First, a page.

Senate

1. Every Senator shall be elected by way of instant runoff voting.

2. Senators shall serve for 8 year terms.

3. Terms for Senator shall be staggered by 4 years, meaning that all 50 states will have an election for Senator every 4 years.

Maybe more thought to come out of it, but I think this would fix a ton of shit, alongside some seriouos campaign finance reform.
The first one is a HOOT. Talk about a potential for 'fraud'. Not in person but CYBER. If you do proportional representation the REPUBLICAN Party WILL LOSE. We are the majority. Everywhere.
 
Jan 2014
16,271
6,204
south
#16
I agree. But it would have to be very carefully worded.
also correct. my suggestion would be to limit executive orders to implementing the laws passed by congress - but that is only my opinion as a radical who does not feel the president is meant to "free-wheel" authority.
 
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boontito

Future Staff
Jan 2008
104,871
93,999
Most Insidious
#17
Most of the things suggested by the OP are not mere changes to the Constitution, but in effect would require an almost entirely new constitution. Only #3 listed under "Presidency" already exists, and so needs no change.
State constitutions are different, but I still find it funny sometimes how the Federal Constitution is treated versus how state constitutions are. For example, Louisiana and Georgia are operating under their ninth state constitutions. Virginia has had seven itself. :D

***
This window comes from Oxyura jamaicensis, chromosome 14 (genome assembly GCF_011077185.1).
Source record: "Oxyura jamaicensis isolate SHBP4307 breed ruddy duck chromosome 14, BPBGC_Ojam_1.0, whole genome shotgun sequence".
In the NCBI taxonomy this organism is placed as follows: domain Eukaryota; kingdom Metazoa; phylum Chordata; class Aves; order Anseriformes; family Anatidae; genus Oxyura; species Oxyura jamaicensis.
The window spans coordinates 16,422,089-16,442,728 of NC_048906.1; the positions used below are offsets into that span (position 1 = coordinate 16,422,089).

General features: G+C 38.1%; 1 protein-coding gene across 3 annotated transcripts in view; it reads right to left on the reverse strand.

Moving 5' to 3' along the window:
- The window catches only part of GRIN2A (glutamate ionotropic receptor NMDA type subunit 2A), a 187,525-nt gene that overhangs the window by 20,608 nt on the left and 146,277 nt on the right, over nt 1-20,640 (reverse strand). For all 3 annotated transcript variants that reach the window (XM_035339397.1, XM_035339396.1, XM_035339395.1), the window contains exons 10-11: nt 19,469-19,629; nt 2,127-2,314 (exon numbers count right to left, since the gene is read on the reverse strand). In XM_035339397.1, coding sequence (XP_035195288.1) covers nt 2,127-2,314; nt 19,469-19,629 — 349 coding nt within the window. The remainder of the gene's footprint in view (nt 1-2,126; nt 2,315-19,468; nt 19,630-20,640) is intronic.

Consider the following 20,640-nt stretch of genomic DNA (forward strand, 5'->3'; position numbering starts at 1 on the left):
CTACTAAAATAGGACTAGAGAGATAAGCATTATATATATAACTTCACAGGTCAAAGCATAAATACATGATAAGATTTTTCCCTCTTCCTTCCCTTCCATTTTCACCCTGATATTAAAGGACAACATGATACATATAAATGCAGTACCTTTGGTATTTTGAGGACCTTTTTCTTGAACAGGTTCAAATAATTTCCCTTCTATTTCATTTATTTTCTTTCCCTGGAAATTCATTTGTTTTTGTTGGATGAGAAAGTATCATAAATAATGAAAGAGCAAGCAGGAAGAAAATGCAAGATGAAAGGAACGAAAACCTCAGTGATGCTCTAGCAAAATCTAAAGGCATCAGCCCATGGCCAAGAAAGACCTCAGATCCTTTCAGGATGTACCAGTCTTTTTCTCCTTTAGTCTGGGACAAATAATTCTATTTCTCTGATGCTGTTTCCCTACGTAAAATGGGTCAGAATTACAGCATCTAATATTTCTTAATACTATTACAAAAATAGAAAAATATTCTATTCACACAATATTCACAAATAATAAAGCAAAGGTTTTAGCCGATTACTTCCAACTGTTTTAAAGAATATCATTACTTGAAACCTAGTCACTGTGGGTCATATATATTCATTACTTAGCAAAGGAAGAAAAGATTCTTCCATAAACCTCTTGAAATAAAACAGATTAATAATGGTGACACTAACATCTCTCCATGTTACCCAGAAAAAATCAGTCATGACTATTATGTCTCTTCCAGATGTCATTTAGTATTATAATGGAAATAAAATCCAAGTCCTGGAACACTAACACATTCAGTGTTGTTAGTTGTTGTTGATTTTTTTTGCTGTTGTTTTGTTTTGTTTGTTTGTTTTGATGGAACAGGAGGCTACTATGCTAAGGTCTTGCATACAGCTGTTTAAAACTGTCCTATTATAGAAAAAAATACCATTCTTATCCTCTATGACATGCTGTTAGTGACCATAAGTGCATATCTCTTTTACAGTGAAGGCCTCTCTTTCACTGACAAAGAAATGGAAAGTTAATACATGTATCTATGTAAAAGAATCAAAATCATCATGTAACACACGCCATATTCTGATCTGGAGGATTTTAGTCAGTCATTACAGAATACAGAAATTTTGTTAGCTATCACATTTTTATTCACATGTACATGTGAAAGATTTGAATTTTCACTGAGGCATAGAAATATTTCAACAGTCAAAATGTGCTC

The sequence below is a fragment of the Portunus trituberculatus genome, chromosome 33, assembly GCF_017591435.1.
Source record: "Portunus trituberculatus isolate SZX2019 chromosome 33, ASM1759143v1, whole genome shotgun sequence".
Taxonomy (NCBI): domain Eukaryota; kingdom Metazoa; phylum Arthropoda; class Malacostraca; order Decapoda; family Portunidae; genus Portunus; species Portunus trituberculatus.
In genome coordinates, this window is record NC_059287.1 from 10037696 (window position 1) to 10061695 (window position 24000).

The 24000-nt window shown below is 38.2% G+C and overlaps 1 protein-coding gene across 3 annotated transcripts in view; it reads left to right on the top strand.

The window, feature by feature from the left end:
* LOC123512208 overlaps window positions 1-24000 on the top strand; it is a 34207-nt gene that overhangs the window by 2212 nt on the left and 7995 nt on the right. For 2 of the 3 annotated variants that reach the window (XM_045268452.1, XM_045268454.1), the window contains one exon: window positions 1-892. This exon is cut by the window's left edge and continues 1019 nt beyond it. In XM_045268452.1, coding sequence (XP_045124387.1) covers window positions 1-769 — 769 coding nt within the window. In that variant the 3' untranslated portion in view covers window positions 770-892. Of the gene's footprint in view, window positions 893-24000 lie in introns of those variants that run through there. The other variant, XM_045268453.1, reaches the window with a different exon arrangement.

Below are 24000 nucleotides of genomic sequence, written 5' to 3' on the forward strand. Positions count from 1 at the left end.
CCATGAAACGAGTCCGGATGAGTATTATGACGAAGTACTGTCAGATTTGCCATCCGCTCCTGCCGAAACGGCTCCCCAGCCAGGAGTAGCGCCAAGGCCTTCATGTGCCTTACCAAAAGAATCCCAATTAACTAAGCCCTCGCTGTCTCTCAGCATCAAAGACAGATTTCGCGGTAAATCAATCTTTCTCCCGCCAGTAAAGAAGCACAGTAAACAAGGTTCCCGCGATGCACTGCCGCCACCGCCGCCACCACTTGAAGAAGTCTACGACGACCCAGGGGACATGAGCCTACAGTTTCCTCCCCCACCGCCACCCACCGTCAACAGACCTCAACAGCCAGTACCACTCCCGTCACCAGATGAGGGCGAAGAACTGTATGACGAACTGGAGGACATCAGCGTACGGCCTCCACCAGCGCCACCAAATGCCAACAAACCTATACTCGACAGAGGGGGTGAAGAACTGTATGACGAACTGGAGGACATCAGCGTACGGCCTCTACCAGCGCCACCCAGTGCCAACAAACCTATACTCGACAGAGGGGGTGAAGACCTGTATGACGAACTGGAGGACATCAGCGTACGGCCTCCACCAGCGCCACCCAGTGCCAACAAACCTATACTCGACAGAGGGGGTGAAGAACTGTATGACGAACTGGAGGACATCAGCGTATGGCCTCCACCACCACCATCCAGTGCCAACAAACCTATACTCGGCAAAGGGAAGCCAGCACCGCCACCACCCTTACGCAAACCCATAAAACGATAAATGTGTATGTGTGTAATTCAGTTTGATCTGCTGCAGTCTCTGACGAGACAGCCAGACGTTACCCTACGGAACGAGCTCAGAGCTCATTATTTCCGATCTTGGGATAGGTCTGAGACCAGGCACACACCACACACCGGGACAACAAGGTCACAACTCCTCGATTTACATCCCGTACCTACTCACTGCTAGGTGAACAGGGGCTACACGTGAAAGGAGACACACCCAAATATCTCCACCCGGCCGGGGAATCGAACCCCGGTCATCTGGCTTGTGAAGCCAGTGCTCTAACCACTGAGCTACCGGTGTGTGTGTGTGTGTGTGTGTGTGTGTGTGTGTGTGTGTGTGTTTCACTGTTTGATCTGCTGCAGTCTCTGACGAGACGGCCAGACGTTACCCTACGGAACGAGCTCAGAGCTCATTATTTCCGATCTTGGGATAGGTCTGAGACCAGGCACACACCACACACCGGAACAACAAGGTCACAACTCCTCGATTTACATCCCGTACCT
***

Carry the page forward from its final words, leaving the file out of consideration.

Jan 2014
16,271
6,204
south
#18
The first one is a HOOT. Talk about a potential for 'fraud'. Not in person but CYBER. If you do proportional representation the REPUBLICAN Party WILL LOSE. We are the majority. Everywhere.
also correct. my suggestion would be to limit executive orders to implementing the laws passed by congress - but that is only my opinion as a radical who does not feel the president is meant to "free-wheel" authority.
yeah. and maybe, just maybe, the citizens would win on occasion. we definitely can't have that happening - the world would surely self-destruct.
 
Sep 2014
2,408
548
Barsoom
#19
also correct. my suggestion would be to limit executive orders to implementing the laws passed by congress - but that is only my opinion as a radical who does not feel the president is meant to "free-wheel" authority.
The Constitution was written in the common legal maxim of the founding era: in dubiis, non praesumitur pro potentia: In cases of doubt, the presumption is not in favor of a power or the presumption is always in favor of less power. The Founders started exercising this maxim with the Eleventh Amendment. The same should apply to Executive Orders.
 

Ian Jeffrey

Council Hall
Mar 2013
73,786
42,239
Vulcan, down the street from Darth Vader
#20
I do not believe number three exists in the Constitution. The president's powers are derived from Article II, not Article I. That would be a direct violation of the seperation of powers doctrine. I may have misread your post.
I was referring to the President's constitutional duty to enforce laws. Yes, he has powers granted that are not directly related to the legislature (e.g., to appoint judges), but for the most part his job is to execute the law. Apart from his separate constitutional powers, though, he has no authority but what Congress gives him (assuming that grant of power is constitutional to begin with).

(And, of course, the part of #3 that makes no sense is where it says "[t]he powers of the President within the cabinet," since the cabinet is made up of officers appointed by the President anyway (with the Senate's consent) and they are subordinate to him.)